From the St. Louis Post Dispatch When St. Louis’ Major Case Squad is mobilized on a crime
This story was published in the St. Louis Post Dispatch (online edition), on January 13, 2009.
When St. Louis’ Major Case Squad is mobilized on a crime By: Kurt Greenbaum St. Louis Post-Dispatch
A reader who called him/herself blackforty submitted a question on the debut post for A Conversation about Race. The question was about the Major Case Squad in the Greater St. Louis area:
Who determines when the major case squad is called in to solve murders in the St. Louis area? It appears to me that they always show up when a white victim is murder and they solve most of them, but on the other hand we have African-Americans murdered almost daily in the city of St. Louis and their cases are rarely solved (or) are in my opinion not seriously investigated.
I visited the Major Case Squad’s web site and looked for an answer; I found none, but from there, contacted the folks at their office and received this answer from Mearl J. Justus, the director of the Major Case Squad:
The concept of the Major case squad of Greater St. Louis is to provide resources to those smaller departments that do not have the manpower to investigate serious crimes.
I am not aware of any department ever choosing to investigate a case based on the race of the victim. Agencies must request help from the Major Case Squad within four hours from the time the case was discovered.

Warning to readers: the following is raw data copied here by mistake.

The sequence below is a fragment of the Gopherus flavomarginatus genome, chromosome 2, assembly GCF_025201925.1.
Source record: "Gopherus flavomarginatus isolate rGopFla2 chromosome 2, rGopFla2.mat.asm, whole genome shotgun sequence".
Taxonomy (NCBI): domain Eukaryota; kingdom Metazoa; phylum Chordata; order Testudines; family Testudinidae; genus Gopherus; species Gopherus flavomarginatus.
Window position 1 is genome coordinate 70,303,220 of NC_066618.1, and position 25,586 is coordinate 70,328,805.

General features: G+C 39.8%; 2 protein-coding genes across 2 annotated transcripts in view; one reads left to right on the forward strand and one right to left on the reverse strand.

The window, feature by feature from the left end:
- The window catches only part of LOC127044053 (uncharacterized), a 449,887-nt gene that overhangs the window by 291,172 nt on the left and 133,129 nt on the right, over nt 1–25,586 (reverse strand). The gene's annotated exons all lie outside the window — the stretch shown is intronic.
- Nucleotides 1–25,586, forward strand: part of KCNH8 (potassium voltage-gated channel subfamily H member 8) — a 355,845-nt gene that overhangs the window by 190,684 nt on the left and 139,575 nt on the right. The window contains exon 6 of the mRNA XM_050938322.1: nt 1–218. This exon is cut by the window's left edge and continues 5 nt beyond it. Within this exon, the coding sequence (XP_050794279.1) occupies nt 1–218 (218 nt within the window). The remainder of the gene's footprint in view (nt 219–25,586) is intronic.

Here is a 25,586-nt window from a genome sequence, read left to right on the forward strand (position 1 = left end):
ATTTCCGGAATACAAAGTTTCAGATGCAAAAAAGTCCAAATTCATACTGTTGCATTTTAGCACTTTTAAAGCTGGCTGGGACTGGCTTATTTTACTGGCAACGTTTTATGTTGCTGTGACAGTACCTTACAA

St. Louis City, St. Louis County and the City of East St. Louis rarely call out the Major Case Squad. The St. Louis departments have their own resources and East St. Louis traditionally calls on the resources of the Illinois State Police.
The Major Case Squad does not receive financial support from the federal government, or either the states of Missouri or Illinois. Every agency that responds to a call-out must cover the full salary of its officers. Quite often this results in long hours of overtime. This is an added burden on the responding department. Manpower is reduced for regular patrol and investigations.
The member agencies of the Major Case Squad are willing to provide this service, despite the costs, because it serves the greater needs of all our communities.
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Required by the Illinois Supreme Court:
All suspects are considered innocent until found guilty in a court of law.